As soon as I got home, I called an invisible fence company. I’m also setting up dates to continue Buddy’s training, so he can run with us and be safely off leash.

We are extremely thankful for everyone who helped. Vani Court is such a special place.

It’s not just the charm of the postwar Capes. It’s the people. They so easily express what it’s like to be neighbors. Thank you!

Buddy, back home with Zach Greenfield.

The Most Interesting Person In Westport Drinks Tea

In a town filled with world leaders in finance, entertainment and industries that don’t even have names, there is no shortage of candidates for The Most Interesting Person in Westport.

Today’s candidate is Jonathan Greenfield.

I can’t — in one blog post — do justice to the many things he’s done. But here’s a brief summary of his life (so far):

He dropped out of NYU, then found himself a member of Shakespeare & Company in the Berkshires.

Without even an undergraduate degree, Greenfield was accepted into the University of Missouri-Kansas City’s avant-garde MFA program.

But he left.

His sister had been a child actor, and Greenfield himself had been on “Another World” before he was 5. So when an agent invited him to California, he went.

He drank coffee, hung out, picked up a camera, and started shooting: homeless people in LA, the beach at Venice.

During Operation Gatekeeper — President Clinton’s attempt to halt Mexican immigration — Greenfield talked his way into photographing what went on on both sides of the border, in San Diego and Arizona.

A 1990s-era border wall. (Photo/Jonathan Greenfield)

He also made money photographing actors, and doing other photography “stuff.” This phase of his life is not suitable for a family blog.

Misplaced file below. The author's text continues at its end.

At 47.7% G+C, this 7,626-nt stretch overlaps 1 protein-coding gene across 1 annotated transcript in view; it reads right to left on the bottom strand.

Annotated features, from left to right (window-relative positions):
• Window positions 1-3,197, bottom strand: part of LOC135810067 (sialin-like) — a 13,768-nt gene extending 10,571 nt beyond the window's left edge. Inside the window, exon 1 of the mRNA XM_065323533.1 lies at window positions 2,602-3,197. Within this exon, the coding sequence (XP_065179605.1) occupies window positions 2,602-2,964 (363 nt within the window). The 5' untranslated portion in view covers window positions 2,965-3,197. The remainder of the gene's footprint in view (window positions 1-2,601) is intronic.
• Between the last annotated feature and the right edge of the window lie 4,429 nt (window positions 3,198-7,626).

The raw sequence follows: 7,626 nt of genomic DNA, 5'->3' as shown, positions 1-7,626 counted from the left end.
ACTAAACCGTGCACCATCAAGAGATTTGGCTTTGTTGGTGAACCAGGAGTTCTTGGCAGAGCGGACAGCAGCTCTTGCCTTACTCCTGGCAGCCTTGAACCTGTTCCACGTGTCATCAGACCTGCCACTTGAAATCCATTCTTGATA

In New York, he started photographing for brands like Laura Ashley. He said “yes” to everything. No one knew how little experience he had.

Greenfield had grown up in Cherry Hill, New Jersey. Now he was drawn to Camden, the dangerous city a few miles — and many worlds — away.

He photographed it all, from churches to crack houses. He also made a documentary about Camden. That hooked him on filmmaking.

At the same time, Greenfield was freelancing for the New York Times. One of his photos showed Governor Christine Todd Whitman in a muskrat swamp.

He met a woman named Susanne. They applied to an elite master’s degree film program in Germany. Both were accepted.

He made documentaries for German TV, on subjects like drug addicts in rough neighborhoods, and homeless neo-Nazi transvestites.

Wherever he went, Jonathan Greenfield found interesting subjects. (Photo/Jonathan Greenfield)

A project filming German Jews serving in the Israeli Defense Forces during the 2nd Intifada was — among his many projects — one of the most memorable.

On an extended visit in New York, Greenfield met Iris Netzer. She got pregnant. He stuck by her side. That was the end of his European career.

Greenfield had a show in development with Animal Planet. It featured high-end dog groomers from Yonkers, working in Scarsdale. He got great footage, but it was never greenlit.

Greenfield and Iris had a 2nd child. then a 3rd. Fatherhood changed him dramatically.

His father — a doctor who gave up his practice to trade commodities — told him to give it a try.

Greenfield did. He did very well.

But he missed the adventure and excitement of filmmaking.

In 2015 he got a concussion playing ice hockey. He was drinking a lot of tea.

He had an epiphany: He should focus on tea.

Greenfield found the Tea Association of the USA. He learned as much as he could. He traveled to Seattle, to become a certified tea specialist.

Jonathan Greenfield, recently.

These days, Greenfield is branding a budding tea company. He teaches for the Specialty Tea Institute.

He also surfs year round in Rockaway Beach. And he’s training for a triathlon.

He no longer feels the need to travel the world. He’s put his camera down. He loves tea. He’s at every game or swim meet for his kids. He skateboards with his son.

He does the books, and assists with marketing and social media for Iris’ acupuncture practice — she’s got a thriving business in New York, and a new studio called Noa (specializing in women) on Franklin Street near the train station.

“I’m just trying to go moment to moment,” Greenfield says. “I’m living the stoke.”

There may be other, equally interesting people in Westport.

But I know there is no one else in the world with a story quite like Jonathan Greenfield’s.